A Texas man is claiming that vaping has caused what he claims is popcorn lung. But the story doesn’t add up.
Tommy Lowrance, a business professor at a Waco community college, told KCEN-TV that he has been diagnosed with popcorn lung after vaping for “a short period of time” to help him quit smoking.
He said that soon after he quit smoking with e-cigs, “I was healthier than I’ve ever been.” Then the 45-year-old says he was diagnosed with popcorn lung.
“I can’t exhale air out of my lungs at all,” Lowrance told the NBC affiliate. “I have about a 20-percent lung function. For most Chronic Obstructive Pulmonary Disease (COPD) patients, say, they have far better lung function than me.”
Popcorn lung is a slang name for a condition called bronchiolitis obliterans (BO). It gets its name from a group of workers in microwave popcorn factories that were stricken with BO after breathing large quantities of flavorings.
Popcorn lung is caused when the smallest airways within the lungs (bronchioles) are scarred, and their capacity and efficiency are reduced to the point that breathing becomes difficult. There is no cure for BO except a lung transplant.
BO is impossible to accurately diagnose without doing a surgical lung biopsy — which requires opening the chest — and sometimes not even then. And the symptoms are easily confused with those of COPD, a far more common condition. COPD is common among longtime smokers.
Further, the chemical that is usually blamed for BO — the flavoring component diacetyl — is found in much higher concentrations in cigarettes than it is in e-liquid. In fact, e-liquid that contains high levels of diacetyl is very uncommon these days.
Despite the fact that diacetyl is far most evident in cigarettes than e-liquid, no smoker has ever been diagnosed with BO. And no vaper has been either.
The TV station asked few questions of Mr. Lowrance, essentially accepting his story at face value. And we were unable to find any other accounts of his medical ordeal. The KCEN article claims that Lowrance has “been treated by some of the best lung doctors in the world,” but none of the doctors were quoted in the article.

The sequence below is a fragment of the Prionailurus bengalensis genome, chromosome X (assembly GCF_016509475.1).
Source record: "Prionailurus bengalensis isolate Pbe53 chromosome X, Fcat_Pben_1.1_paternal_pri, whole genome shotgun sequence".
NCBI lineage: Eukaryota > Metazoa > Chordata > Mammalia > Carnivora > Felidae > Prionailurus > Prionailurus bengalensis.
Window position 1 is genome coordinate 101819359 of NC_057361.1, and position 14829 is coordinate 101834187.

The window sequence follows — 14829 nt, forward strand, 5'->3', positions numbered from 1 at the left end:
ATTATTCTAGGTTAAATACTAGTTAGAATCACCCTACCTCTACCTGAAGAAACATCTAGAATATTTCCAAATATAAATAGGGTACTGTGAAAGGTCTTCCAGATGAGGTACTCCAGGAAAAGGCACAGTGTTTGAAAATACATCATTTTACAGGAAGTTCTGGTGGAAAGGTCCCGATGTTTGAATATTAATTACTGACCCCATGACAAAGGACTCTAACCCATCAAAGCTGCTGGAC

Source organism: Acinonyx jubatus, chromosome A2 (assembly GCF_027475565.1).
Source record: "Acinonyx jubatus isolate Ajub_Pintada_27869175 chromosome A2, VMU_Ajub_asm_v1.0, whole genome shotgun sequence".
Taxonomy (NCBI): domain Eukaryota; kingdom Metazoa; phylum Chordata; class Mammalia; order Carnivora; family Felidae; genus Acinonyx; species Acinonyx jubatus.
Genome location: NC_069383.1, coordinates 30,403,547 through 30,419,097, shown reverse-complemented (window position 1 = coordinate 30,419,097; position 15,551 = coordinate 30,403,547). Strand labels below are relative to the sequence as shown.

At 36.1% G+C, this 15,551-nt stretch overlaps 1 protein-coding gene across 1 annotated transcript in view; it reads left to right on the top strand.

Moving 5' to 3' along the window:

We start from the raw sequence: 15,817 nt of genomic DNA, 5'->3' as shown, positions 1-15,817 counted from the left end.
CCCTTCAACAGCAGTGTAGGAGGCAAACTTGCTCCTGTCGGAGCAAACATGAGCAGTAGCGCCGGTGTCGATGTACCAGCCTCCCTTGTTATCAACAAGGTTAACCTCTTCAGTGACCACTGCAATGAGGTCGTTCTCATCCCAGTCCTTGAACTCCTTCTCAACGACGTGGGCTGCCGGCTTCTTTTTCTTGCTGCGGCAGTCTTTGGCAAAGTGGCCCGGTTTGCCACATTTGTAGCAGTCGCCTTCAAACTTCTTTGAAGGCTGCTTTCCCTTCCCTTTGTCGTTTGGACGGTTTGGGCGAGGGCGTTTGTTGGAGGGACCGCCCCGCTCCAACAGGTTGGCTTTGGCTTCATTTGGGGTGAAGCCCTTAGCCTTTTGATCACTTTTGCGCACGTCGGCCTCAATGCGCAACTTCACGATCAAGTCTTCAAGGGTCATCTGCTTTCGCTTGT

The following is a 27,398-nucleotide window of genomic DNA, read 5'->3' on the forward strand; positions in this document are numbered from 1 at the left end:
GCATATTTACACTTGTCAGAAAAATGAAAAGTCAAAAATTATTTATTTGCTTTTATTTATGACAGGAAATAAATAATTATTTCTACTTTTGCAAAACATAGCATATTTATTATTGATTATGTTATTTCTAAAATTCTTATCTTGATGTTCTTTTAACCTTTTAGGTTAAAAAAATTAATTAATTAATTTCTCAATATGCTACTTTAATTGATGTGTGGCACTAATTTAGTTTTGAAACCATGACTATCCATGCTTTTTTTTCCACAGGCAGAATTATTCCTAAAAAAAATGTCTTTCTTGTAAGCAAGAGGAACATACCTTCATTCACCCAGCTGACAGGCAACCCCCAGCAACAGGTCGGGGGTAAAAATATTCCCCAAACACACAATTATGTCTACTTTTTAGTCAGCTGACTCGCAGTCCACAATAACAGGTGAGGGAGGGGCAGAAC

The story says that, “although they cannot say definitively that his condition came as a result of vaping — simply because there is not enough information available yet about long-term effects — they all agree it was most likely the cause.”
That’s disturbing. If some of the best lung doctors in the world “all agree” that vaping is “most likely” the cause — based on guessing — why weren’t they quoted in the article? If this is all true, reporter Chris Rogers might earn a Pulitzer Prize for exposing a real danger of vaping. This would become a recognized hazard, rather than just a fantasy of fact-averse anti-vaping activists and a dream of personal injury lawyers.
It’s not surprising that the fear-mongering articles like this one have created an atmosphere ripe for exploitation by personal injury lawyers. Searching “popcorn lung Texas” on Google, I found attorneys among the most popular links.
Even if a link cannot be proven between vaping and popcorn lung, a lawyer can be successful merely by threatening vape manufacturers. Businesses with liability insurance may find their insurance companies would rather settle for a portion of what the suit seeks than to dedicate the effort and expense required to fight the accusation in court.
Every time a story like this surfaces, a few more smokers decide to steer clear of vaping and stick with their cigarettes. The reporters never explain that even if the story is true, cigarettes are still much more dangerous than vaping.
But the story is not true. The story is never true. And the result is that more smokers will get sick and die.